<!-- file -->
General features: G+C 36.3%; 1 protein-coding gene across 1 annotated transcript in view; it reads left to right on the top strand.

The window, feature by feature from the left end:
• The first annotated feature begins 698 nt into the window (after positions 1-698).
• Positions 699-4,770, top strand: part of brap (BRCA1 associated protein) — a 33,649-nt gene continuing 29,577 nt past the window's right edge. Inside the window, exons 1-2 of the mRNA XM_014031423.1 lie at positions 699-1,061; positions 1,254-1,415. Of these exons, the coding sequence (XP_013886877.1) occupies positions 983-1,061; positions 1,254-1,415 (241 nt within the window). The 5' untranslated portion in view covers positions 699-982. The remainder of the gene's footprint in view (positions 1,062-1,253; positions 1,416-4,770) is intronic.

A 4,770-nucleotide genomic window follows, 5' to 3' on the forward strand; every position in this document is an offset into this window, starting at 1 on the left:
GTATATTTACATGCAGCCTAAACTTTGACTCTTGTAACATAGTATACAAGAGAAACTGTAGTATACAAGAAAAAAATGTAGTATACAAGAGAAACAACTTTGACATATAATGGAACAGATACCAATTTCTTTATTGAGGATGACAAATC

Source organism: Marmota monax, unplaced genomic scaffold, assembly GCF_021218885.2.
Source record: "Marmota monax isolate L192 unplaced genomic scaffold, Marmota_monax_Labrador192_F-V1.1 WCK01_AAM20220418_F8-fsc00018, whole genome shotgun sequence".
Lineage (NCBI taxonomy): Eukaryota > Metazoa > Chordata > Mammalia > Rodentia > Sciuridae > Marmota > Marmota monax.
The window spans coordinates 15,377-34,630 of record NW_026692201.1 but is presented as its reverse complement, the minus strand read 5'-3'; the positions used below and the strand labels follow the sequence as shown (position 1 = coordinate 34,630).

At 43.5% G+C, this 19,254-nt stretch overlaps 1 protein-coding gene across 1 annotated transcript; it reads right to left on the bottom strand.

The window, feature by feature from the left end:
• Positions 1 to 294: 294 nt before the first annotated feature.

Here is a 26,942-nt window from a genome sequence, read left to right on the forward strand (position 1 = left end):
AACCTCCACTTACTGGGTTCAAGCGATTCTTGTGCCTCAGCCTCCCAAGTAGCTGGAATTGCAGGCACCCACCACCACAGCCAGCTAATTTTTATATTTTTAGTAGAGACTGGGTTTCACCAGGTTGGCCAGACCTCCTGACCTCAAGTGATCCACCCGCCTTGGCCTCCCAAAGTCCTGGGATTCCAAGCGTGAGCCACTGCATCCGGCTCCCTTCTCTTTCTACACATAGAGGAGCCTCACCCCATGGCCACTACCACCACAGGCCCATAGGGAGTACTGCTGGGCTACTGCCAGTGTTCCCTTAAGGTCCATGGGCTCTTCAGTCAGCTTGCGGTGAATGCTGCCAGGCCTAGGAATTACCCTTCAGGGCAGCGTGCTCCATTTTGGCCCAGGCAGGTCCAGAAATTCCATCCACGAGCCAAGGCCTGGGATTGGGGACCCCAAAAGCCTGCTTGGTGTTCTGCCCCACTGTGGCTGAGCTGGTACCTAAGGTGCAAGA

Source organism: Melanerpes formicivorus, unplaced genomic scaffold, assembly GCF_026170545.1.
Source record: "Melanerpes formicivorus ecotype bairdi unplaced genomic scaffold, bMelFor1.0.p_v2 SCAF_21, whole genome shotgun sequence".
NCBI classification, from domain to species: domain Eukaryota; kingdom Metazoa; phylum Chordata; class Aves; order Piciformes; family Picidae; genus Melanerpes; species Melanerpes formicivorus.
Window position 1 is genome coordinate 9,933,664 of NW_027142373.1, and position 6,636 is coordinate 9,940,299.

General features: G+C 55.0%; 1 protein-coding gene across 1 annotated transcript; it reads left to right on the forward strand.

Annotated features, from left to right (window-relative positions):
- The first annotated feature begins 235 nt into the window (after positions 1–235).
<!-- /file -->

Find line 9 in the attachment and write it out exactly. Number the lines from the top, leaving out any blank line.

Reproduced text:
Lineage (NCBI taxonomy): Eukaryota > Metazoa > Chordata > Mammalia > Rodentia > Sciuridae > Marmota > Marmota monax.